Tracking Carbon in the Ocean: Research from Graduate Yi Tang and Professor Gillian Stewart featured by SUM and the CUNY Graduate Center

Recent graduate Yi Tang and Professor Gillian Stewart had their research featured in an article by SUM: an initiative that collaborates with colleagues throughout CUNY to make important academic work accessible to the public, and the CUNY Graduate Center.

The article by SUM, titled “A Chemical Stopwatch for Tracking Carbon in the Ocean“, features Stewart and Tang’s most recent paper in which the two teamed up with GEOTRACES, an international research program that aims to improve an understanding of biogeochemical cycles in the oceans. Stewart and Tang studied the behavior of polonium-210, a radioactive isotope, in different parts of the ocean. Polonium-210 can attach to carbon particles and accumulate in living organisms near the ocean surface. When those particles and organisms eventually sink, they take the polonium isotopes with them. Researchers can then use the known rate of radioactive decay of polonium-210 as a method for calculating the rate at which the carbon leaves the ocean’s surface. Their findings help paint a clearer picture of the way carbon dioxide is cycled though the ocean and how quickly this occurs.

This research has also been featured by SUM Research on their Twitter and Facebook pages as well as in an article by the CUNY Graduate Center – How Much Carbon can the Ocean Absorb?


How Safe is your Beach? SEES Professor Gregory O’Mullan and Save the Sound Investigate

On Friday August 2nd, 2019, the nonprofit organization “Save the Sound” released a report detailing water quality data from beaches in New York City, Long Island, and Connecticut along the Long Island Sound. SEES Professor Gregory O’Mullan and the team at Save The Sound analyzed water samples from over 200 beaches then assigned each beach a letter grade based on its water quality and safety.

The report showed that on average over 93% of samples collected at Sound beaches within the last 3 years indicated conditions safe for swimming as compared to state water quality criteria. Wet weather increased the failure rate in all regions of the sound.  However, the study also showed that the sources responsible for the maximum magnitude of contamination appear to differ by the region. For New York City, Nassau, and Westchester, CSOs (combined sewage overflows) and/or urban runoff from rain events lead to high amounts of concentrated contaminants entering the Sound following rainfall. In Connecticut and Suffolk County where onsite sewage treatment and animal sources are more prevalent and can reach the water independently of the weather, the greatest magnitude of contamination at many beaches were often observed in dry weather.

The team at Save the Sound have launched an interactive website where you can see the score assigned to your local beach or any beach sampled as a part of this study.

About Save the Sound
Save the Sound is a bi-state program of Connecticut Fund for the Environment with an established 45-year track record of restoring and protecting the waters and shorelines of the Long Island Sound. From its offices in Mamaroneck, NY and New Haven, CT, Save the Sound works for a cleaner, healthier, and more vibrant Long Island Sound where humans and marine life can prosper year-round. The organization’s success is based on scientific knowledge, legal expertise, and thousands of ordinary people teaming up to achieve results that benefit the environment for current and future generations. Learn more at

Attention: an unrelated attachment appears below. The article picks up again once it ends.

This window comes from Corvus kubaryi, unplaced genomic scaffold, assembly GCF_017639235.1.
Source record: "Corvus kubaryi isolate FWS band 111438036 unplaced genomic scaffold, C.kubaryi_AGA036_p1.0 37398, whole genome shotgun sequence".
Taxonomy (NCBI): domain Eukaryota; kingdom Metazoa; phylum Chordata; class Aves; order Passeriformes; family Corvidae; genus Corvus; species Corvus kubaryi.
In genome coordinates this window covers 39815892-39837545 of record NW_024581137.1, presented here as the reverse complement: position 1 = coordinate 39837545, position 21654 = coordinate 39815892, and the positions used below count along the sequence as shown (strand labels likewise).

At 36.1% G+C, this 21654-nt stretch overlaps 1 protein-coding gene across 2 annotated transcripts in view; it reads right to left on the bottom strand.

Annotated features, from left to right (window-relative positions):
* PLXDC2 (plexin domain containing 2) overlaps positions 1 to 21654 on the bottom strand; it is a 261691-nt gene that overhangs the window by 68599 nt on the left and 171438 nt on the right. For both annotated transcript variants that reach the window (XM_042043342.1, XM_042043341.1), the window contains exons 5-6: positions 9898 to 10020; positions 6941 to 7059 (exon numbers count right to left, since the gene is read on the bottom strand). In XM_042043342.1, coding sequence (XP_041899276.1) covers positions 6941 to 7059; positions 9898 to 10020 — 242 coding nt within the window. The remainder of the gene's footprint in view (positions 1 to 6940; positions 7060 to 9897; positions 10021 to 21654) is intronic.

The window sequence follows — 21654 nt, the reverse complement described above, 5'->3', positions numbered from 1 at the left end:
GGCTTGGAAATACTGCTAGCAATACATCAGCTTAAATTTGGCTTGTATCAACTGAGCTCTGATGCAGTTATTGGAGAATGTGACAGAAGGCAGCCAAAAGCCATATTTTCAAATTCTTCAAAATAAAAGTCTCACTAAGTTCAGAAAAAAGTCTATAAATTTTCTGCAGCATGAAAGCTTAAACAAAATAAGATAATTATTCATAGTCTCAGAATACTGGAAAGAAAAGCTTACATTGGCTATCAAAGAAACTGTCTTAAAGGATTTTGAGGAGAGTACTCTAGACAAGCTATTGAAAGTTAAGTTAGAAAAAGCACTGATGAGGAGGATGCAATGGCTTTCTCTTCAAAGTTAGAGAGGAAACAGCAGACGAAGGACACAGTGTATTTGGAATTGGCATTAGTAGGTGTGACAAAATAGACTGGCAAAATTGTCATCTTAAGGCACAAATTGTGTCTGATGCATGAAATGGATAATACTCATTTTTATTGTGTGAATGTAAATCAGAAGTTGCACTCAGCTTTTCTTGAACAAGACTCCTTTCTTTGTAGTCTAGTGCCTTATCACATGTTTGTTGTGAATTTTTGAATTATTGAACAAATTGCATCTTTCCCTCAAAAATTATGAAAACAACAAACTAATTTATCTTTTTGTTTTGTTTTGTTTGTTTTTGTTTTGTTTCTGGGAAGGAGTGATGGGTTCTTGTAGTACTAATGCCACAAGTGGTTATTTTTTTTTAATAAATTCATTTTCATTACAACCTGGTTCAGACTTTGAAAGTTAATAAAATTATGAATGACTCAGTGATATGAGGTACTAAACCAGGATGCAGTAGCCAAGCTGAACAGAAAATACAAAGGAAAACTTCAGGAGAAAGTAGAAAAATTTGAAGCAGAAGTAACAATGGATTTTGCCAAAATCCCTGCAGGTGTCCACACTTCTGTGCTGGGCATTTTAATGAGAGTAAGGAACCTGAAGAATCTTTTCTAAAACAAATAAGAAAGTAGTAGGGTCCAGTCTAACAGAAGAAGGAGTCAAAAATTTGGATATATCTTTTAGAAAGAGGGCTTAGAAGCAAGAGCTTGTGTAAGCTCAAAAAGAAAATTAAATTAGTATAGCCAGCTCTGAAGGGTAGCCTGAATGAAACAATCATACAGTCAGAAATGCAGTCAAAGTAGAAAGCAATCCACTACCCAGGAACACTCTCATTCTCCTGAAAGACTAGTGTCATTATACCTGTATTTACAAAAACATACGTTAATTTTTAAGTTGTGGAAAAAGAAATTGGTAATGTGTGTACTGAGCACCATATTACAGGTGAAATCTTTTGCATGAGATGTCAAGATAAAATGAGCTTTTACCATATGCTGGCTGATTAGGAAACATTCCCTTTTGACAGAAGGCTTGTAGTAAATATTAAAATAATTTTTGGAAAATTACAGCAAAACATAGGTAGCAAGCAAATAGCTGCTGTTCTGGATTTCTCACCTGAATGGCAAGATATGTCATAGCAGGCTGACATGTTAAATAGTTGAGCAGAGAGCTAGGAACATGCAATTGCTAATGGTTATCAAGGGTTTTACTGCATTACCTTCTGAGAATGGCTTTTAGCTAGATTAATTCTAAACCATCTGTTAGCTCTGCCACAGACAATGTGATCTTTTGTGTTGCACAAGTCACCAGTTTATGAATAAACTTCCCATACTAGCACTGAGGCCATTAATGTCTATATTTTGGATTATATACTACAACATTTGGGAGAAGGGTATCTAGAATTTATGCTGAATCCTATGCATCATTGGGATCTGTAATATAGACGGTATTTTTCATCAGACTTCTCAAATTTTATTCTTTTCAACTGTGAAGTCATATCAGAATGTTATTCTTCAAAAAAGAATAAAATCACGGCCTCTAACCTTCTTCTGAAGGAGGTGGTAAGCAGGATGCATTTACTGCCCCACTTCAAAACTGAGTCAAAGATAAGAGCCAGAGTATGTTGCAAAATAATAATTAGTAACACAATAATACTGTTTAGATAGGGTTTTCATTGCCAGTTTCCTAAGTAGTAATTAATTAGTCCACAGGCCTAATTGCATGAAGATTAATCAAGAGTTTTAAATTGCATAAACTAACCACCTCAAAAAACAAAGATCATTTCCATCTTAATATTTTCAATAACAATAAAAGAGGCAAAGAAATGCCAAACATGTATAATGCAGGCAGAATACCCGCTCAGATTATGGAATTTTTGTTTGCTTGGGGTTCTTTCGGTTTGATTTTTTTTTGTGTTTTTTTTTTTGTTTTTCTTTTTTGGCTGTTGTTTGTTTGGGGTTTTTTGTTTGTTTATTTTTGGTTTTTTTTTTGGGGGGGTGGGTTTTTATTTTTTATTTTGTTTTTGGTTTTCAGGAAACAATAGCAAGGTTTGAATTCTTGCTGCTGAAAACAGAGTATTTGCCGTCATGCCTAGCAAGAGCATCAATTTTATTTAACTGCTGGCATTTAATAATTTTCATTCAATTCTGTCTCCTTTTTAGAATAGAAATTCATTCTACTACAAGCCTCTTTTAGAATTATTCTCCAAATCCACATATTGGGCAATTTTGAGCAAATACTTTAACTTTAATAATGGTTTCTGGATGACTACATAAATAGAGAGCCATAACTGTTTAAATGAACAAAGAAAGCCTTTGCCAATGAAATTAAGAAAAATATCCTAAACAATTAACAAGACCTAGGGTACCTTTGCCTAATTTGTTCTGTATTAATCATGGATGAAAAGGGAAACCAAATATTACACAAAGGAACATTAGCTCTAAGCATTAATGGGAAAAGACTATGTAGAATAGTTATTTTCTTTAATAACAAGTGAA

Funding Provided by the Long Island Sound Funders Collaborative
Long Island Sound Funders Collaborative is a group of funders with missions that include protecting and restoring the Long Island Sound.

VIDEO: Dr. Jonathan Pershing’s Colloquium: “Climate Change: Where are we today and what can we do about it?”

Jonathan Pershing, also a QC alum, is the program director for Environment at William and Flora Hewlett Foundation. He is the former Special Envoy for Climate Change in the US Department of State and Department of Energy.

Climate Change, with sea level rise, an increase in storms, heat waves, floods, and droughts (and related food and disease problems) threatens to disrupt the global economic and social order. Mitigation option abound, but will require a change in how we manage our energy, industry, and agricultural systems. In this talk, Dr. Pershing will discuss both the climate problem and outline possible solutions, describing opportunities (and actions already underway) in the US and around the world.

SEES Department Class of 2019 Honors and Awards

The SEES Department would like to extend a congratulations to its class of 2019 graduates who received honors and awards at the Division of Mathematics and Natural Sciences Ceremony this past Thursday, May 30th.

Environmental Science Award
Alwin Joshua Chico

Environmental Studies Award
Wesley Low

Geology (SEES) Club Award
Adam Kaiser

Lt. George C. Gierak Memorial Award
Elizabeth Pesar

Honors in Environmental Studies
Kristine Alvarado
Wesley Low
Anna Ossowska
George Politidis
Menachem Saacks

Honors in Environmental Science
Alwin Joshua Chico
Ashley Iervolino

Honors in Geology
Adam Kaiser
Elizabeth Pesar

Congratulations to all all mentioned above and to all of our graduates of 2019!

Professor Cecilia McHugh featured in QView #52

Dr. Cecilia McHugh was featured in the Queens College QView, a weekly newsletter that highlights news, events, and people in the QC community. Cecilia’s amazing and continued work as a researcher, professor, and mentor was the focus of the piece. You can read the feature below.